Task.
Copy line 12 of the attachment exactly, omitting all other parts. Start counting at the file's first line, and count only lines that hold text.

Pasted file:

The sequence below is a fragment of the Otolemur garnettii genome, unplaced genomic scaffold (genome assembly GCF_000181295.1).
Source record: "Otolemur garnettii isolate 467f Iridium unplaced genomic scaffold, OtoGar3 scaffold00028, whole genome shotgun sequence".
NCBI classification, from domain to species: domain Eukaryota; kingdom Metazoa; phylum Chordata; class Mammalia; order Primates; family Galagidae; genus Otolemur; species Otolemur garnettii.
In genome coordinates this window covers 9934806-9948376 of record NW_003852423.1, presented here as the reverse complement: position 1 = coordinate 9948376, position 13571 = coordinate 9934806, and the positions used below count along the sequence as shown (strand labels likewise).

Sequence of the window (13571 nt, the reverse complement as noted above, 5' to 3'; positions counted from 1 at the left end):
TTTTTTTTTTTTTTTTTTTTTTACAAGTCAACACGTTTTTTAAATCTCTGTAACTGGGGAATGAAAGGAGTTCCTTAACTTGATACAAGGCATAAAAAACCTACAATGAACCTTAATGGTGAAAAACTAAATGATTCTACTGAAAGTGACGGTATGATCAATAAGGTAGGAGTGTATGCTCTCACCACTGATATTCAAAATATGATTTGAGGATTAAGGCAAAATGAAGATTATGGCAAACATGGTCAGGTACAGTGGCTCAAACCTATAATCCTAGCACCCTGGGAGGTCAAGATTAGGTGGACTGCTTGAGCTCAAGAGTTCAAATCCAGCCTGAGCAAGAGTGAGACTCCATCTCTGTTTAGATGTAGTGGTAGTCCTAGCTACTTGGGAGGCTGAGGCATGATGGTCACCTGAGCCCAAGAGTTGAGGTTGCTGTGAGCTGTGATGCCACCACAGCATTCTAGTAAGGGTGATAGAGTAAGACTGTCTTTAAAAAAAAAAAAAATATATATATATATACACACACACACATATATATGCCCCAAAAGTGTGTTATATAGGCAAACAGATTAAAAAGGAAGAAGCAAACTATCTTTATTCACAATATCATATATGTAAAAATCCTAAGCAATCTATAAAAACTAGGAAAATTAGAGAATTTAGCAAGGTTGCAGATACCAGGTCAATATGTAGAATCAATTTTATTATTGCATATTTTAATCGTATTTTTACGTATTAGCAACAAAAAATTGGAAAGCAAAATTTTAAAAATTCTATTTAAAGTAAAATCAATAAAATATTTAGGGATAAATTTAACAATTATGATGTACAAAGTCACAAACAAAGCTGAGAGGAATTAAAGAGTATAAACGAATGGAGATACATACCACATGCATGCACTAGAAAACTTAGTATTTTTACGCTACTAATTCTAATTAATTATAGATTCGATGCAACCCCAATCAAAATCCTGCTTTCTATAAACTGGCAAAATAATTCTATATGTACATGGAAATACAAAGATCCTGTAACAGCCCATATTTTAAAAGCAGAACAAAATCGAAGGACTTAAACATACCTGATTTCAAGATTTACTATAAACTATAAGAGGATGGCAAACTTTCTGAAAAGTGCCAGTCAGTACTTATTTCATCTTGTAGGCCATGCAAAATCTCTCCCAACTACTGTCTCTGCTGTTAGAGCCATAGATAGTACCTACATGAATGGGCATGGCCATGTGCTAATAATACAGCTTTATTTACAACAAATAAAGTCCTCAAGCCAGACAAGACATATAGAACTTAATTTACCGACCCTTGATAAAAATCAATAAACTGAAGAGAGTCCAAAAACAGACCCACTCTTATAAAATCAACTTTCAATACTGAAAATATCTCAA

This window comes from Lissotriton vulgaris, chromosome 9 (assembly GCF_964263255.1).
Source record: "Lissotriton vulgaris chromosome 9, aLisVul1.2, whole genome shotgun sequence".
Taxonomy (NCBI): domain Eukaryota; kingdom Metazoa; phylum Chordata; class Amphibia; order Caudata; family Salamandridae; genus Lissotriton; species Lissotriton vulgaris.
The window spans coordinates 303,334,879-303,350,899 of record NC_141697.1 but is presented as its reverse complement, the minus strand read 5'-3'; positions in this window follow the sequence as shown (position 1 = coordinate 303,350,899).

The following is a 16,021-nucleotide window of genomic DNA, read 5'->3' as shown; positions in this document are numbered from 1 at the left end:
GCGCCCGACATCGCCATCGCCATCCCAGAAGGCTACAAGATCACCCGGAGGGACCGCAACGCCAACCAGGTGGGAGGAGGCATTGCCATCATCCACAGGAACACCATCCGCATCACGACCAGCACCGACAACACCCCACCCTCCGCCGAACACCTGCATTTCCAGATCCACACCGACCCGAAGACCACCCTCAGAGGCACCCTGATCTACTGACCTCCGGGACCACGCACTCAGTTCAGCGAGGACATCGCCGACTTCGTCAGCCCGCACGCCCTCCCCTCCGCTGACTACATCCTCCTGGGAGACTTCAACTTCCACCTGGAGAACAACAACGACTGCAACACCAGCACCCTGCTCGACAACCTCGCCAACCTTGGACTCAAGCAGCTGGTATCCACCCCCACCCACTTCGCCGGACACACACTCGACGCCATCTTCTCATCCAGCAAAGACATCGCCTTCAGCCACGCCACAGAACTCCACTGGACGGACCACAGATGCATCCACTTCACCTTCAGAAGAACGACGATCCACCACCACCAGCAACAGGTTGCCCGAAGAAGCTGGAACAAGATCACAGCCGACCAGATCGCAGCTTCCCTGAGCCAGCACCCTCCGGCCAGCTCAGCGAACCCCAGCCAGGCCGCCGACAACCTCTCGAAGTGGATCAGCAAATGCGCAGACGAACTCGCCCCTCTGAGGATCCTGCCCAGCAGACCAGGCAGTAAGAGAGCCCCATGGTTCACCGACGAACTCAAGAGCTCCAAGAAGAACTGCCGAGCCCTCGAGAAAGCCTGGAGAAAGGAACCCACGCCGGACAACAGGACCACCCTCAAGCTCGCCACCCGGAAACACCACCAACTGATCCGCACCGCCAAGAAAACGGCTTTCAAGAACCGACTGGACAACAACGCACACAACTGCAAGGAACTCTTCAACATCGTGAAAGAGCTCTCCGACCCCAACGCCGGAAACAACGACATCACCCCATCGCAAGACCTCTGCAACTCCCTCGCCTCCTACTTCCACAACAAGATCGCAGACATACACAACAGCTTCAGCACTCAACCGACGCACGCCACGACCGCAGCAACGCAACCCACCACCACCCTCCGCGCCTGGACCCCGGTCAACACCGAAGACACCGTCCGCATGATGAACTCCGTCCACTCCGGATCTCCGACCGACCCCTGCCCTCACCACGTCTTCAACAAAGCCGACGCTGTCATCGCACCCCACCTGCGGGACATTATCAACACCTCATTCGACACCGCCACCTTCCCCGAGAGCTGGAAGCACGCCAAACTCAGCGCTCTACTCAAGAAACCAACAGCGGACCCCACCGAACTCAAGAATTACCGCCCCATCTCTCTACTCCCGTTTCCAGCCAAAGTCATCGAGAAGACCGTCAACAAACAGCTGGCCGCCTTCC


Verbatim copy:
GCGCCCGACATCGCCATCGCCATCCCAGAAGGCTACAAGATCACCCGGAGGGACCGCAACGCCAACCAGGTGGGAGGAGGCATTGCCATCATCCACAGGAACACCATCCGCATCACGACCAGCACCGACAACACCCCACCCTCCGCCGAACACCTGCATTTCCAGATCCACACCGACCCGAAGACCACCCTCAGAGGCACCCTGATCTACTGACCTCCGGGACCACGCACTCAGTTCAGCGAGGACATCGCCGACTTCGTCAGCCCGCACGCCCTCCCCTCCGCTGACTACATCCTCCTGGGAGACTTCAACTTCCACCTGGAGAACAACAACGACTGCAACACCAGCACCCTGCTCGACAACCTCGCCAACCTTGGACTCAAGCAGCTGGTATCCACCCCCACCCACTTCGCCGGACACACACTCGACGCCATCTTCTCATCCAGCAAAGACATCGCCTTCAGCCACGCCACAGAACTCCACTGGACGGACCACAGATGCATCCACTTCACCTTCAGAAGAACGACGATCCACCACCACCAGCAACAGGTTGCCCGAAGAAGCTGGAACAAGATCACAGCCGACCAGATCGCAGCTTCCCTGAGCCAGCACCCTCCGGCCAGCTCAGCGAACCCCAGCCAGGCCGCCGACAACCTCTCGAAGTGGATCAGCAAATGCGCAGACGAACTCGCCCCTCTGAGGATCCTGCCCAGCAGACCAGGCAGTAAGAGAGCCCCATGGTTCACCGACGAACTCAAGAGCTCCAAGAAGAACTGCCGAGCCCTCGAGAAAGCCTGGAGAAAGGAACCCACGCCGGACAACAGGACCACCCTCAAGCTCGCCACCCGGAAACACCACCAACTGATCCGCACCGCCAAGAAAACGGCTTTCAAGAACCGACTGGACAACAACGCACACAACTGCAAGGAACTCTTCAACATCGTGAAAGAGCTCTCCGACCCCAACGCCGGAAACAACGACATCACCCCATCGCAAGACCTCTGCAACTCCCTCGCCTCCTACTTCCACAACAAGATCGCAGACATACACAACAGCTTCAGCACTCAACCGACGCACGCCACGACCGCAGCAACGCAACCCACCACCACCCTCCGCGCCTGGACCCCGGTCAACACCGAAGACACCGTCCGCATGATGAACTCCGTCCACTCCGGATCTCCGACCGACCCCTGCCCTCACCACGTCTTCAACAAAGCCGACGCTGTCATCGCACCCCACCTGCGGGACATTATCAACACCTCATTCGACACCGCCACCTTCCCCGAGAGCTGGAAGCACGCCAAACTCAGCGCTCTACTCAAGAAACCAACAGCGGACCCCACCGAACTCAAGAATTACCGCCCCATCTCTCTACTCCCGTTTCCAGCCAAAGTCATCGAGAAGACCGTCAACAAACAGCTGGCCGCCTTCC